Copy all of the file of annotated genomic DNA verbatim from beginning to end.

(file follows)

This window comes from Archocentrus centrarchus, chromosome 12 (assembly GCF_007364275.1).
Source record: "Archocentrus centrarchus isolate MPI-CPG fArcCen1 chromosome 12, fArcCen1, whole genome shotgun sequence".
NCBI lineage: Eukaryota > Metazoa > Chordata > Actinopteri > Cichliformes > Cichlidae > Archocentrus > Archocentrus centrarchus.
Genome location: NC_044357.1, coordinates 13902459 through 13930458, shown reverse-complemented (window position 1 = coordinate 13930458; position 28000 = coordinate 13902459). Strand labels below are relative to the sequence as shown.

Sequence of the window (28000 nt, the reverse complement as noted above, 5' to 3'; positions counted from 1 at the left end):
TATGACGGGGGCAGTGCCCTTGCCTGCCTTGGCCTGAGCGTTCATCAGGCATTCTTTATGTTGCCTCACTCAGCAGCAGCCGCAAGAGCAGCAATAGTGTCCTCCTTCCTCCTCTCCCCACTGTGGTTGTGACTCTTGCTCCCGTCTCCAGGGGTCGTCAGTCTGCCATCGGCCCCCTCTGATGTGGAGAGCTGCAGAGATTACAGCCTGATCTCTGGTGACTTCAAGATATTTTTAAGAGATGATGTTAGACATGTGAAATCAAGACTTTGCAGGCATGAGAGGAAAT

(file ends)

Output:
This window comes from Archocentrus centrarchus, chromosome 12 (assembly GCF_007364275.1).
Source record: "Archocentrus centrarchus isolate MPI-CPG fArcCen1 chromosome 12, fArcCen1, whole genome shotgun sequence".
NCBI lineage: Eukaryota > Metazoa > Chordata > Actinopteri > Cichliformes > Cichlidae > Archocentrus > Archocentrus centrarchus.
Genome location: NC_044357.1, coordinates 13902459 through 13930458, shown reverse-complemented (window position 1 = coordinate 13930458; position 28000 = coordinate 13902459). Strand labels below are relative to the sequence as shown.

Sequence of the window (28000 nt, the reverse complement as noted above, 5' to 3'; positions counted from 1 at the left end):
TATGACGGGGGCAGTGCCCTTGCCTGCCTTGGCCTGAGCGTTCATCAGGCATTCTTTATGTTGCCTCACTCAGCAGCAGCCGCAAGAGCAGCAATAGTGTCCTCCTTCCTCCTCTCCCCACTGTGGTTGTGACTCTTGCTCCCGTCTCCAGGGGTCGTCAGTCTGCCATCGGCCCCCTCTGATGTGGAGAGCTGCAGAGATTACAGCCTGATCTCTGGTGACTTCAAGATATTTTTAAGAGATGATGTTAGACATGTGAAATCAAGACTTTGCAGGCATGAGAGGAAAT